Paper was once precious. It is so ubiquitous today — newspapers, paper towels, wrapping paper, paper napkins, tissues — that we forget it was once a valuable commodity.
Nowadays, paper is produced in industrial quantities from wooden pulp. Before the nineteenth century, however, paper was difficult to make, took ages to make, cost a fortune, could only be made from rags, and rags were in constant short supply. So short, in fact, that in England the export of rags was forbidden and, in 1680, an Act of Parliament directed that people could only be buried in wool and not linen. The Act had the intention of “lessening the Importation of Linnen from beyond the Seas and the Encouragement of the Wollen and Paper Manufactures of this Kingdome”.
So he should have known better, John Warburton. Much better. It was only the middle of the eighteenth century, after all, and paper was still hard to come by.
He was a collector, John Warburton, as well as being the Somerset herald of arms, and what he collected were old manuscripts. Not just any old manuscripts but around 60 play manuscripts; manuscripts of plays performed in the sixteenth century by The King’s Men, the acting company to which William Shakespeare was attached for most of his literary career.
Some of the manuscripts were over one hundred years old, otherwise unpublished, and featured classics of the Elizabethan and Jacobean playhouses. The collection included such delights as Love Hath Found His Eyes by Thomas Jordan, The Maiden’s Holiday by Christopher Marlowe, and the alarmingly titled ‘Tis Good Sleeping in a Whole Skin by William Wager.
Where did John Warburton keep these 60 irreplaceable manuscripts? That’s right. In the kitchen.
When he went looking for them later, he found only a few remaining. His cook (sometimes referred to as Betsy Baker, although I suppose she could just have easily been Betsy the baker) had used most of them while baking. Betsy was probably delighted by the discovery of a paper collection, what with paper being so expensive, in her kitchen. Turns out, rare Elizabethan and Jacobean scripts are perfect for lighting fires or for lining the bottoms of baking dishes. Just three were left. (They’re now safely in the British Library, not still in the kitchen.)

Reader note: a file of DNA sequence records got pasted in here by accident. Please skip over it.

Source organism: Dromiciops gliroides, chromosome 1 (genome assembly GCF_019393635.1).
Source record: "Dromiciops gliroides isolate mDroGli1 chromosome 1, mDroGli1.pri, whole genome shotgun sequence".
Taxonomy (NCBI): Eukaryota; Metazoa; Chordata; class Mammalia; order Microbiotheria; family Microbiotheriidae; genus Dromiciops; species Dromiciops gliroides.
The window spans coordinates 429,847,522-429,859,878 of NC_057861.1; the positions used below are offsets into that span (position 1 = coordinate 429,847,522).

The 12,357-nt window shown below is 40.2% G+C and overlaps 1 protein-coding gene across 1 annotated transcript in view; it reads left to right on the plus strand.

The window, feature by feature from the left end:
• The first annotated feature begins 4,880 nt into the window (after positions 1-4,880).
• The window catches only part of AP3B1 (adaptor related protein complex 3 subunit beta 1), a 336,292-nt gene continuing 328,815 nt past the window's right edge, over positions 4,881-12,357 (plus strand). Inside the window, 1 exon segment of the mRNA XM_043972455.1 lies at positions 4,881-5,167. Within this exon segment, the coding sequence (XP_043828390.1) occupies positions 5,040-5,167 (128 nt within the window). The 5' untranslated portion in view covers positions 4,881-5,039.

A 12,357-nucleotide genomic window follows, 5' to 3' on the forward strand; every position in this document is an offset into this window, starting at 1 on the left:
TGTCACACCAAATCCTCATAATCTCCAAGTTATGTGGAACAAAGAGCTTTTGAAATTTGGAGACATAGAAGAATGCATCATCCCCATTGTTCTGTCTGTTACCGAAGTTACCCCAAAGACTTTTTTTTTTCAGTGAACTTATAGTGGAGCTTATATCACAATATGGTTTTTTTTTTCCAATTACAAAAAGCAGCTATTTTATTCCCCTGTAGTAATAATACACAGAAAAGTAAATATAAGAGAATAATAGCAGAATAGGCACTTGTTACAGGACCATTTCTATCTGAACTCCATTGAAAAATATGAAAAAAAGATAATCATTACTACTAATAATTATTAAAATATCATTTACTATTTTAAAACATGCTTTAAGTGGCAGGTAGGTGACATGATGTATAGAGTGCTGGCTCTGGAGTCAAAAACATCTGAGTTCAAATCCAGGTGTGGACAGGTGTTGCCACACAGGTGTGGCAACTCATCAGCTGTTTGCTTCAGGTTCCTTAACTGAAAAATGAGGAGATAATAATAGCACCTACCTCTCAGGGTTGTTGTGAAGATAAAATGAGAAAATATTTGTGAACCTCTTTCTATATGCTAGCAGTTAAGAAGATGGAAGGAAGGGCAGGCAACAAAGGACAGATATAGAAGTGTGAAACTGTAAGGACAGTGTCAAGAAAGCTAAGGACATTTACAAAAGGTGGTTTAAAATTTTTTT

Upon discovery of the loss, Mr Warburton lamented: “After I had been many years collecting these MSS. Playes, through my own carlesness and the ignorance of my ser… in whose hands I had lodged them, they was unluckely burnd or put under pye bottoms.”
One of the works Warburton lists as lost is “A Play by Will. Shakespear”, with no title mentioned. Could this be a completely unknown work by the genius dramatist? Probably not. Plays, by their very nature, usually require several copies. Also, John Warburton would likely have mentioned the fact.
Betsy was not alone in her arsonous activities. In 1835, another domestic servant burned Thomas Carlyle’s manuscript of The History of the French Revolution. In 1866, a proof for Riemann’s hypothesis may have blazed in a housekeeping bonfire.
Betsy the Baker, however, in pursuit of her pies, managed to deprive us of over 50 manuscripts that are now lost forever. Who knows how different the world might have been if ‘Tis Good Sleeping in a Whole Skin had survived? How changed might the landscape be if The Puritan Maid, the Modest Wife, and the Wanton Widow had not been baked in a pie? If The Lovers of Ludgate had not succumbed to the flames? We’ll never know.
Thanks, Betsy. (But I bet the pies were delicious.)